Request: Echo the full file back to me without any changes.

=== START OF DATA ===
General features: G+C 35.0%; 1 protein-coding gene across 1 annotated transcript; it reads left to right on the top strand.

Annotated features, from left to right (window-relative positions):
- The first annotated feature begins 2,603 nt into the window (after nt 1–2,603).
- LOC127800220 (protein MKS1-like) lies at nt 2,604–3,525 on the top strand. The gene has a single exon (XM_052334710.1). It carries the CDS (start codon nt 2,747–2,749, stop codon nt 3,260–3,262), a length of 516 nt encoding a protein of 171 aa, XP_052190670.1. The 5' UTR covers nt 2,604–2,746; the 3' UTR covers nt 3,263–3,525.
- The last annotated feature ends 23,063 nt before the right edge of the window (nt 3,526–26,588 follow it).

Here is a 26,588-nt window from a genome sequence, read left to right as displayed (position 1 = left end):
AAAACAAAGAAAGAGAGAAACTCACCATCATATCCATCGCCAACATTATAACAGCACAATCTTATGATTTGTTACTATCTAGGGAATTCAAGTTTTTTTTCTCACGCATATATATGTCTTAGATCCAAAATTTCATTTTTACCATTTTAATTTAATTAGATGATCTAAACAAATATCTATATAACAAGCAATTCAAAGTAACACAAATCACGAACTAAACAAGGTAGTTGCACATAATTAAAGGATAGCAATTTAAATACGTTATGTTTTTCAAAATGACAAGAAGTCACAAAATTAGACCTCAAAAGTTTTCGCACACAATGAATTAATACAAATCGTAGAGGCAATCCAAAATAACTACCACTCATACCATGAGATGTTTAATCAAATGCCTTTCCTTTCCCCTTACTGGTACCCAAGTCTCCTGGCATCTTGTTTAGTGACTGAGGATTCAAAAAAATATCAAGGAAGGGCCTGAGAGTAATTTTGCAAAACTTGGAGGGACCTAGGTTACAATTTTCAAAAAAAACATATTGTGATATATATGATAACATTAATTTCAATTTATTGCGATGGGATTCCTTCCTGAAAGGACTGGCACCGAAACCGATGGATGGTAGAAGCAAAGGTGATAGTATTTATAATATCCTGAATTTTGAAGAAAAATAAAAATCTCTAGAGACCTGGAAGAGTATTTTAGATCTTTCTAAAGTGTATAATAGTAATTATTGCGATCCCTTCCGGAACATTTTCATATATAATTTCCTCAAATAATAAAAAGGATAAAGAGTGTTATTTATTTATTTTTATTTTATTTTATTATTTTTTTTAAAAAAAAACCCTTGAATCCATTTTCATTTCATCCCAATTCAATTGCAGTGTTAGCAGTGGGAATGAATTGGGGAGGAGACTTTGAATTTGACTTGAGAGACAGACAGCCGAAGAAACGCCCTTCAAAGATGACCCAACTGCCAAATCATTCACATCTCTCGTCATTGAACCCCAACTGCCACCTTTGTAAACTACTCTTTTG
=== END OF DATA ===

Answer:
General features: G+C 35.0%; 1 protein-coding gene across 1 annotated transcript; it reads left to right on the top strand.

Annotated features, from left to right (window-relative positions):
- The first annotated feature begins 2,603 nt into the window (after nt 1–2,603).
- LOC127800220 (protein MKS1-like) lies at nt 2,604–3,525 on the top strand. The gene has a single exon (XM_052334710.1). It carries the CDS (start codon nt 2,747–2,749, stop codon nt 3,260–3,262), a length of 516 nt encoding a protein of 171 aa, XP_052190670.1. The 5' UTR covers nt 2,604–2,746; the 3' UTR covers nt 3,263–3,525.
- The last annotated feature ends 23,063 nt before the right edge of the window (nt 3,526–26,588 follow it).

Here is a 26,588-nt window from a genome sequence, read left to right as displayed (position 1 = left end):
AAAACAAAGAAAGAGAGAAACTCACCATCATATCCATCGCCAACATTATAACAGCACAATCTTATGATTTGTTACTATCTAGGGAATTCAAGTTTTTTTTCTCACGCATATATATGTCTTAGATCCAAAATTTCATTTTTACCATTTTAATTTAATTAGATGATCTAAACAAATATCTATATAACAAGCAATTCAAAGTAACACAAATCACGAACTAAACAAGGTAGTTGCACATAATTAAAGGATAGCAATTTAAATACGTTATGTTTTTCAAAATGACAAGAAGTCACAAAATTAGACCTCAAAAGTTTTCGCACACAATGAATTAATACAAATCGTAGAGGCAATCCAAAATAACTACCACTCATACCATGAGATGTTTAATCAAATGCCTTTCCTTTCCCCTTACTGGTACCCAAGTCTCCTGGCATCTTGTTTAGTGACTGAGGATTCAAAAAAATATCAAGGAAGGGCCTGAGAGTAATTTTGCAAAACTTGGAGGGACCTAGGTTACAATTTTCAAAAAAAACATATTGTGATATATATGATAACATTAATTTCAATTTATTGCGATGGGATTCCTTCCTGAAAGGACTGGCACCGAAACCGATGGATGGTAGAAGCAAAGGTGATAGTATTTATAATATCCTGAATTTTGAAGAAAAATAAAAATCTCTAGAGACCTGGAAGAGTATTTTAGATCTTTCTAAAGTGTATAATAGTAATTATTGCGATCCCTTCCGGAACATTTTCATATATAATTTCCTCAAATAATAAAAAGGATAAAGAGTGTTATTTATTTATTTTTATTTTATTTTATTATTTTTTTTAAAAAAAAACCCTTGAATCCATTTTCATTTCATCCCAATTCAATTGCAGTGTTAGCAGTGGGAATGAATTGGGGAGGAGACTTTGAATTTGACTTGAGAGACAGACAGCCGAAGAAACGCCCTTCAAAGATGACCCAACTGCCAAATCATTCACATCTCTCGTCATTGAACCCCAACTGCCACCTTTGTAAACTACTCTTTTG